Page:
And without any check on this power of City managers to contract out work, the system becomes ripe for corruption, as exemplified by the parking meter scandal which saw Portland parking manager Ellis McCoy accepting bribes from companies doing business with the City.
The upshot? Citizens often find themselves on the hook for higher costs than had the work been left to government workers. Call it taxpayers’ remorse.
Another hit to taxpayers is the cost of maintaining a workforce composed of a substantial number of temporary workers. Vicente Harrison, a Portland Park Ranger, also spoke before City Council. A husband and a father of two, Harrison talked about the problems faced by seasonal workers who are not unionized and thus lack the protection–of wages, benefits, and dignity–of the DCTU members. On the job, Harrison said, “aside from the cost of constant retraining, high turnover lowers morale in our workgroup as we watch our partners run out of hours.” He noted how since March, when the Park Rangers “united to sign cards choosing to be represented by (Laborers) Local 483 and part of the DCTU contract,”–which the City refused to acknowledge–there has been “close to 100% turnover in staffing among the seasonal Rangers”, resulting in the training and outfitting of about 12 new Rangers.
Harrison–now a full-time Ranger–also talked about “the personal toll on the seasonal rangers who are living on the edge,” such as figuring out how to pay bills and set aside enough money to get through the off-season. “Imagine coming into work one day and finding out it’s your last day. As a seasonal worker, I had to deal with the same stressful uncertainty, trying to pay a mortgage and raise two children.”
As with similar battles throughout the country–perhaps most famously in Wisconsin–this is a battle between job creation and austerity. In demanding contract language that allows it to subcontract work with no regard to wages and benefits–much less diminishing public oversight–as well as in not recognizing the park rangers choice to be represented by Laborers Local 483, the City Council has taken a path toward what Governor Scott Walker has achieved in Wisconsin. It is a path that values profits over people.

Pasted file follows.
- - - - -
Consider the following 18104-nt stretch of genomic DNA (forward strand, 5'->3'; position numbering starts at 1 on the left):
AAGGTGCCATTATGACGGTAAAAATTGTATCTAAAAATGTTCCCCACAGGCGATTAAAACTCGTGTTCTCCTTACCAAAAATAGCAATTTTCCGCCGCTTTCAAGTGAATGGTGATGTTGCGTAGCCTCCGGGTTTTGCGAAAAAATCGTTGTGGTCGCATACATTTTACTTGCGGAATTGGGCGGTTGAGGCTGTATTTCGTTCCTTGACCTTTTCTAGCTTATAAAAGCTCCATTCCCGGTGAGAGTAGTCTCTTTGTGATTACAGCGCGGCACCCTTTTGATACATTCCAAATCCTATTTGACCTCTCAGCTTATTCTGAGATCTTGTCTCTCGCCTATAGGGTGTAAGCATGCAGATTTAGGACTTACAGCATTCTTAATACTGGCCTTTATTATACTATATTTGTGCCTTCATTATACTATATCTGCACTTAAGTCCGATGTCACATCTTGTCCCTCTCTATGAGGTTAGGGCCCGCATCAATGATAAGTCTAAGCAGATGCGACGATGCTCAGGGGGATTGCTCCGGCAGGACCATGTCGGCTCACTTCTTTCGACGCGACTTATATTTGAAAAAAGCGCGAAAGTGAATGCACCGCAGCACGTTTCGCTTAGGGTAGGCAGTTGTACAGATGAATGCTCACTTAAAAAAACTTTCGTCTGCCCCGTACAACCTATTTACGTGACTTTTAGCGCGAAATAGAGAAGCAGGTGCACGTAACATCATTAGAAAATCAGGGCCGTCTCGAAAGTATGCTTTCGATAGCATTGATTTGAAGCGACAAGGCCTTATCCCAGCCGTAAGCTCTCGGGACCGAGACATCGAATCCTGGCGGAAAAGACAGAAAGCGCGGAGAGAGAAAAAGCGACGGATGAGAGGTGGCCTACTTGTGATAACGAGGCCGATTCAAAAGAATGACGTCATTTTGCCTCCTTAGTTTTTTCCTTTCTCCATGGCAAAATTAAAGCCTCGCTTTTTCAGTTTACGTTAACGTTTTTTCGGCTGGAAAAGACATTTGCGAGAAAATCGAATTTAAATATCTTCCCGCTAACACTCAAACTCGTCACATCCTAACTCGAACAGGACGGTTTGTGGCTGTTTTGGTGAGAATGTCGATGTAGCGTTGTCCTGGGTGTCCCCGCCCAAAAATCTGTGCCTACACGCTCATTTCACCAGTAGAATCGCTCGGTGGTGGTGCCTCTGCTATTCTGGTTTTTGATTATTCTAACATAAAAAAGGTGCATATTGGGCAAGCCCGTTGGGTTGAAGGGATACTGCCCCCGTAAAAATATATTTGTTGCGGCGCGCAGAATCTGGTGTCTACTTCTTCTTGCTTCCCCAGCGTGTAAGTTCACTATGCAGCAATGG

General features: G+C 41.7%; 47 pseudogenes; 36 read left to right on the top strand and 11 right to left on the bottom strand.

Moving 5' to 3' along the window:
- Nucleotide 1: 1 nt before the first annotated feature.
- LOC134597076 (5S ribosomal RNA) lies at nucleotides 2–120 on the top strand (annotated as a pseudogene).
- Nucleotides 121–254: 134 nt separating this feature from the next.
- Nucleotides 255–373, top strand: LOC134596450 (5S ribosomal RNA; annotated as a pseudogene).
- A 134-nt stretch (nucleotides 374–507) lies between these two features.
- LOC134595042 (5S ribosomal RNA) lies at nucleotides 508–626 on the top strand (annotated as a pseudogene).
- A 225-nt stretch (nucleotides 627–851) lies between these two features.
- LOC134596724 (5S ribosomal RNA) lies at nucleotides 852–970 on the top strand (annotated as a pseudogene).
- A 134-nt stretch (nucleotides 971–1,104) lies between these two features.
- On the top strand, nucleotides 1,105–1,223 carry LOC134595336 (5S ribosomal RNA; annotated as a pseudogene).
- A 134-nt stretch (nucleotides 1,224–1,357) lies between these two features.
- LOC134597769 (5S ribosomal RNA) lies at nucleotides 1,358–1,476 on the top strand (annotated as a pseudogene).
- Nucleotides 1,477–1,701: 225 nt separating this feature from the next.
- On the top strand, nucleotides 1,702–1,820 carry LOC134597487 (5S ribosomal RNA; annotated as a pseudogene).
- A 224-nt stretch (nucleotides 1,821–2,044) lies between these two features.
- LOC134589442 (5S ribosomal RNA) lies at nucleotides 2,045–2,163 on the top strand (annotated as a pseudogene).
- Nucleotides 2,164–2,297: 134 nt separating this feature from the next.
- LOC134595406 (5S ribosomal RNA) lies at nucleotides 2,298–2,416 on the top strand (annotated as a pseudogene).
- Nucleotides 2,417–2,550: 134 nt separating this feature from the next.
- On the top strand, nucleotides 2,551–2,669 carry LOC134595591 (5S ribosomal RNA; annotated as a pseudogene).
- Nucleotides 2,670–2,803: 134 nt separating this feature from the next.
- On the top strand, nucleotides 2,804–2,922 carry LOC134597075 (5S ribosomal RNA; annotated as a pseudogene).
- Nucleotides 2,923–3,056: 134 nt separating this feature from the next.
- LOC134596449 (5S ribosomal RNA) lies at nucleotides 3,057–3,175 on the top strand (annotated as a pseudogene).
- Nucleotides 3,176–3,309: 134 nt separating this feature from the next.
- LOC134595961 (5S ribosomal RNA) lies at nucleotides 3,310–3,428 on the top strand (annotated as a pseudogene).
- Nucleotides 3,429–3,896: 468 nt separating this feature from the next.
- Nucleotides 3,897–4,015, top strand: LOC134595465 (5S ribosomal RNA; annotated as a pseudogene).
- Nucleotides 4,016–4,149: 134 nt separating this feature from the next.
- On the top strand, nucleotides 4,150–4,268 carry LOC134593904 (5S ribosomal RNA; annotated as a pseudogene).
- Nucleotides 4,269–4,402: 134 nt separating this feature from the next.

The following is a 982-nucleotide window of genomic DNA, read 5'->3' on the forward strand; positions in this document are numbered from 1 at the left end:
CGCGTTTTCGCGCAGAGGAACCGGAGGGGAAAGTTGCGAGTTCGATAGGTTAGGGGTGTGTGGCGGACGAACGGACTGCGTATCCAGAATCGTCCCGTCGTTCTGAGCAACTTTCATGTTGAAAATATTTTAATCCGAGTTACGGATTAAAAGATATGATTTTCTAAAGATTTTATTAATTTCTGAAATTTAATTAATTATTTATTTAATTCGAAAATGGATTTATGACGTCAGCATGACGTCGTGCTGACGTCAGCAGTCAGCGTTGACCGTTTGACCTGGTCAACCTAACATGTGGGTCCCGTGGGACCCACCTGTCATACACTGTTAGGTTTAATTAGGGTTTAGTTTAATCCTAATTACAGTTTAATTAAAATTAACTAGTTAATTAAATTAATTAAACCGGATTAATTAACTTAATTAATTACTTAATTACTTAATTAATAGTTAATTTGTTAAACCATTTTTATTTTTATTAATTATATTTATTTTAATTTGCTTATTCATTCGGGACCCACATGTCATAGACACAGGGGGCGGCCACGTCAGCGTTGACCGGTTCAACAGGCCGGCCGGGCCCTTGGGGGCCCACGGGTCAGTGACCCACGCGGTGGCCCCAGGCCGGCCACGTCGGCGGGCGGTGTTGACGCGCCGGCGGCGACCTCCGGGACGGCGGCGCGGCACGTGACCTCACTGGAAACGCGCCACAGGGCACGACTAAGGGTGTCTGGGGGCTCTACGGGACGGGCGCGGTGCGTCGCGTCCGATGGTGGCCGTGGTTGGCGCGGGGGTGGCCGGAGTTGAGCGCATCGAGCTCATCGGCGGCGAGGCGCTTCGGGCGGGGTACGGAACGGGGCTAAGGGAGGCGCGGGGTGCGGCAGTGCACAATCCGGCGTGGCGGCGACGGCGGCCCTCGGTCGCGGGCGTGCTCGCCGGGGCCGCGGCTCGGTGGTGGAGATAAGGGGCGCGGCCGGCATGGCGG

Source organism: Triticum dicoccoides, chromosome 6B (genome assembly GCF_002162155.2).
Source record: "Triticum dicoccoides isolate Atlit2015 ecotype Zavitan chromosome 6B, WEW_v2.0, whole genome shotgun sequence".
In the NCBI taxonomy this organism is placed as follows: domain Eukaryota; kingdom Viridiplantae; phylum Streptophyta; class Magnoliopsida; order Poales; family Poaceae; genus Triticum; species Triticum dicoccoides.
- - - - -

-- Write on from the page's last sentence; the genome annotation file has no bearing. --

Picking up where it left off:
The work done by the members of the DCTU and the Park Rangers does not create wealth for private interests. It produces wealth for the city and its citizens. As well, unionized workers not only tend to have higher wages and better benefits than non-union employees, but union wages and benefits result in higher wages and benefits for those non-union workers. As Prottsman had it, “This is about the rights of middle class workers to bargain collectively and progressively to make our entire community stronger. As elected officials you have the power to stop management’s dawdling at the table, stop trying to bust city unions, and stop trying to balance our financial shortfalls on the backs of labor trying to keep this city clean, safe, prosperous, and awesome. If the council is concerned about the bottom line of the city, then the council should be concerned about the bottom line of the people.”
Want to get involved? City Hall needs to hear from Portland residents who support city workers.
Call Mayor Charlie Hales at (503) 823-4120 and let him know that you want to keep public services public and that you support strong protections from wasteful outsourcing and crony contracts.
Call Commissioner Fritz, who overseas Parks and Recreation, at (503) 823-3589 and tell her you support union recognition for the Portland Park Rangers and a fair contract for community center staff.